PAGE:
ANALYSIS: The truth about the US pilots shortage

Source:
This story is sourced from Flight International
Subscribe today »

The US General Accounting Office says it does not know if there is an airline pilot shortage in the country. The Air Line Pilots Association says there is no shortage. The US Federal Aviation Administration says it is not the cause of the problem.

The Regional Airline Association says: come to Cleveland, Ohio or Tupelo, Mississippi or Devils Lake, North Dakota and we will show you there definitely is a shortage and it could become everyone’s problem.

Republic Airways, for example, has grounded 27 Embraer EMB-140 aircraft it flew on behalf of American Airlines and United Airlines, telling its investors the decision was based on “the significant reduction in qualified pilots who meet the congressionally mandated 1,500h pilot experience rule and the company’s rigorous qualification standards”. Republic chairman and chief executive Bryan Bedford recently testified to the US House Committee on Transportation and Infrastructure Subcommittee on Aviation: “Had we been able to keep those aircraft flying, we would need nearly 800 more employees.”

Great Lakes Airlines is taking the drastic step of converting its 19-seat Beech 1900s into nine-seaters, enabling them to fly with a single pilot as a Part 135 carrier and thus cutting its pilot requirement in half. The Cheyenne, Wyoming-based carrier had trimmed service to 17 cities, some of which is being restored with the modified turboprops, but plans to park 11 of its 28 aircraft.

Florida-based Silver Airways ended scheduled service to five cities in New York, Pennsylvania, and West Virginia in February and another five in Alabama and Mississippi in April. President and chief executive Dave Pflieger blames “increased requirements related to new hire pilot certification”, which has had “the unintended effect of creating a nationwide shortage of regional airline pilots”.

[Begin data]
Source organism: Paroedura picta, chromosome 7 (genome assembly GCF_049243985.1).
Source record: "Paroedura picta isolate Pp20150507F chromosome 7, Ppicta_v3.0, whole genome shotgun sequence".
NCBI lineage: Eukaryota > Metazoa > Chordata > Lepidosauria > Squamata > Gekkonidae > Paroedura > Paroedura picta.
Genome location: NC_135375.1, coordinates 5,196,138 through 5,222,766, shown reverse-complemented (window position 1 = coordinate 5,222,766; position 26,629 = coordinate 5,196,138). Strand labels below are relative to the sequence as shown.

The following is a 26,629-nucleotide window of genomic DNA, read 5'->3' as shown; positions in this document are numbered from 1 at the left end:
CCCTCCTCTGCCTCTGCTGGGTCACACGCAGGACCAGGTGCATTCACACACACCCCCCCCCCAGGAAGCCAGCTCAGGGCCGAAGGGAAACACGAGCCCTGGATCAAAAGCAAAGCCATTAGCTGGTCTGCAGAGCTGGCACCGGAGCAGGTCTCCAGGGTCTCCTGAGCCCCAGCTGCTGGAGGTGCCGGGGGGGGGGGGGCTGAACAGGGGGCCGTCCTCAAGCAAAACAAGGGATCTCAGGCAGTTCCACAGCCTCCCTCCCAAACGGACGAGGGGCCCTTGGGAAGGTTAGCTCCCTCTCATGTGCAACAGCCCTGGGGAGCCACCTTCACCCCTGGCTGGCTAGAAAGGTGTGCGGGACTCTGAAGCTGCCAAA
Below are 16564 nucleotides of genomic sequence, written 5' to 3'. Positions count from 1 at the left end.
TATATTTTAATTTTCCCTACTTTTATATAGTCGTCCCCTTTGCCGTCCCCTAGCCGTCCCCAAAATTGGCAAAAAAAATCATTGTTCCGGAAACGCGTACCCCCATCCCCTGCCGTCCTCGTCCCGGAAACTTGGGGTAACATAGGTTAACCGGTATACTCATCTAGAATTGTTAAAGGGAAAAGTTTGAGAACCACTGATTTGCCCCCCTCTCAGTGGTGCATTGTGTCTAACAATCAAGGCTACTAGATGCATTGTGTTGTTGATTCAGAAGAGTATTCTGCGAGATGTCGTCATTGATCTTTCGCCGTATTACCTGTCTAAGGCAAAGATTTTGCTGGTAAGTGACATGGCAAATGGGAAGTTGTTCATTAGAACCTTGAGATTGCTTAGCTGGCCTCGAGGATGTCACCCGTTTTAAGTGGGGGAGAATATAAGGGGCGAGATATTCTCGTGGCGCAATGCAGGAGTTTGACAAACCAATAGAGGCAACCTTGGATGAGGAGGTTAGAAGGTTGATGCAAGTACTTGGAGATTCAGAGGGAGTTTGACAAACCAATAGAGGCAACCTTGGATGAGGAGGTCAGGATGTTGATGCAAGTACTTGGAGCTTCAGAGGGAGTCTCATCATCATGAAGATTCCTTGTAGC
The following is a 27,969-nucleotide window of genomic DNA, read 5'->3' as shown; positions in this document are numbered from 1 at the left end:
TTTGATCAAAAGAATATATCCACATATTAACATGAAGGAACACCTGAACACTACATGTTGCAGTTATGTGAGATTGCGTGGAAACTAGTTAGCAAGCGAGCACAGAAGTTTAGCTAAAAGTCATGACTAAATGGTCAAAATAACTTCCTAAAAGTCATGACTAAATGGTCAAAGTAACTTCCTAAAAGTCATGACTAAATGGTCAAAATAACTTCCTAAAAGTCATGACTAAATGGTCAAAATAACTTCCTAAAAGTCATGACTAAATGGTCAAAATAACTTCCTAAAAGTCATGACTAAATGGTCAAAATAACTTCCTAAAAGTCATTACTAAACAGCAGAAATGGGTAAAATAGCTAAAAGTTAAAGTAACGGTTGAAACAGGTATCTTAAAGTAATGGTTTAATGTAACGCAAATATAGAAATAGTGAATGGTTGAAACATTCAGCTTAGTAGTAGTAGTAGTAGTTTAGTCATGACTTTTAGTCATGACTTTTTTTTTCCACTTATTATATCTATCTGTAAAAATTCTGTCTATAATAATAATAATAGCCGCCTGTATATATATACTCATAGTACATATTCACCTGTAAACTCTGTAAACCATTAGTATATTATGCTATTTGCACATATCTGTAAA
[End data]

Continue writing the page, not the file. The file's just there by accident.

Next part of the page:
United Airlines spokesman Rahsaan Johnson also cites regional-carrier pilot shortages when the carrier dropped Cleveland Hopkins International airport as a hub, eliminated non-stop service to over 40 cities, reduced peak-time departures from 199 to 72, and left the city of Cleveland with a potentially vacant concourse initiated at the behest of Continental Airlines, which United merged with in 2010.

asset image

The FAA's 1,500h experience rule has been named as a root cause of a possible growing shortfall of certificated flightcrew

Rex Features

The effect on travellers is typically two-fold: higher ticket prices and longer times to get to their destination, either via flight connections through other cities or car, bus or train rides to a major airport.

“It is not just regional airlines and the smallest markets they serve that face a pilot shortage crisis,” Bedford told the Congressional committee. “The pilot shortage is a threat to air carriers large and small and to our nation’s economy overall.” He noted that regional airlines provide the exclusive source of scheduled air service at 70% of US airports and the majority of air service at 86% of the country’s airports, adding: “Some may be surprised to learn that many larger hubs are also served mostly by regional airlines. For example, 66% of Chicago O’Hare’s flights are operated by regional airlines.”

In other words, there is likely to be a domino effect on air service. If regional airlines cannot hire pilots to fly their aircraft, that reduces the feeder traffic to their major air carrier partner hubs. A GAO report issued in April found that small airports have lost 20.5% of flights since 2007, medium-sized airports have lost 23.9%, and large hubs are down by 9.1%. And larger-capacity aircraft are not the reason: these lost flights represent about 80,000 fewer total seats.

Consultants Matt Barton and Dan Akins at Flightpath Economics warn in a white paper entitled Grounded: The Devastating Impact of the Pilot Supply Crisis that 239 airports across the country are at risk of losing air service. “The stability of the airline industry, and the large economic benefits that it generates, are currently threatened by a growing shortage of available, qualified, and interested pilots.” They estimated over the next 10 years a potential shortfall of up to 10,000 pilots resulting in lost revenue to the aviation industry of as much as $26 billion, eliminating as much as $50-130 billion in total annual economic activity, a scale they compared with “the economic impact of 9/11”.